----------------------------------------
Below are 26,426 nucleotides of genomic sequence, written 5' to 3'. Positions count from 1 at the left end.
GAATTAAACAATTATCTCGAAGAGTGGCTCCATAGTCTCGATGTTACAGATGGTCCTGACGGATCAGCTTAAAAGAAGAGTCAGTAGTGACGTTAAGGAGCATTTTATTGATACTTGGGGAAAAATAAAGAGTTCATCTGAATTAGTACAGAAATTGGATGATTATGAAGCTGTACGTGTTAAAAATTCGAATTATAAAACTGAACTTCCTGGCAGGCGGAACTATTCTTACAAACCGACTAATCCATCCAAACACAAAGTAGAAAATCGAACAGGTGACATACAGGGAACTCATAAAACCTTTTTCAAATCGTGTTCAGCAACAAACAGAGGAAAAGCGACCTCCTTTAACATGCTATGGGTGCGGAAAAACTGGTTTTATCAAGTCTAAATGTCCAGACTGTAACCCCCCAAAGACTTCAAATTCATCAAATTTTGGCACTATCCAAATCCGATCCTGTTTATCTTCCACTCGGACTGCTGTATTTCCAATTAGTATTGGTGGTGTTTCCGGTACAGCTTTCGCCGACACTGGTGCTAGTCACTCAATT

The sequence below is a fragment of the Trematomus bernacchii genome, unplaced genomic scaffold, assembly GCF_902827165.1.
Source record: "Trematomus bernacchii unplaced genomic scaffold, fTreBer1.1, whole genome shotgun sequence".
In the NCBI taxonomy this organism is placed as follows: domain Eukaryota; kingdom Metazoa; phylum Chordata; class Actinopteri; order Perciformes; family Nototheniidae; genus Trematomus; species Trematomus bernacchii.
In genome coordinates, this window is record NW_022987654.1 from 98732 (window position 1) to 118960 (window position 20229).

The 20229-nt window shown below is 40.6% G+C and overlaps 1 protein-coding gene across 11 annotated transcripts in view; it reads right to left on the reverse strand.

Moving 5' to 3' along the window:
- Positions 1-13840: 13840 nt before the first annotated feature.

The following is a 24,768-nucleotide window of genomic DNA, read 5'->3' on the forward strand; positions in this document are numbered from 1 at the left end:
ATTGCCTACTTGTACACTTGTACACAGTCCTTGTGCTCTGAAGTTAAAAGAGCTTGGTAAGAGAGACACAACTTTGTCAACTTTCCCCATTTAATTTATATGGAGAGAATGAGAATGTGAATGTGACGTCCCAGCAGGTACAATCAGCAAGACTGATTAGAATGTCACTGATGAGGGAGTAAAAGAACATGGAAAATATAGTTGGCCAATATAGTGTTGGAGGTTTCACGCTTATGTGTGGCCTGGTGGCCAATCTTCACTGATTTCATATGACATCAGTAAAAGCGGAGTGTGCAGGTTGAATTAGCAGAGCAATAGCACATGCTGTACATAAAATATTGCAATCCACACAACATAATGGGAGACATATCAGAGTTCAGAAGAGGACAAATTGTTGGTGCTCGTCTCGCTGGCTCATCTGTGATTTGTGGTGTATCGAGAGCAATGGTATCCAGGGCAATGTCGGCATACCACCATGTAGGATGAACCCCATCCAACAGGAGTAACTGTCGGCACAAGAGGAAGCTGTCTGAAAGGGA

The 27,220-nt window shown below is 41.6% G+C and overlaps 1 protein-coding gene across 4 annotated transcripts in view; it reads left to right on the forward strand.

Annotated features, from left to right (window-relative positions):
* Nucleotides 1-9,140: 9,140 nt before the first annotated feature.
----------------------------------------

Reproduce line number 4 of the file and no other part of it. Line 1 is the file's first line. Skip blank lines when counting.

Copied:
Source record: "Trematomus bernacchii unplaced genomic scaffold, fTreBer1.1, whole genome shotgun sequence".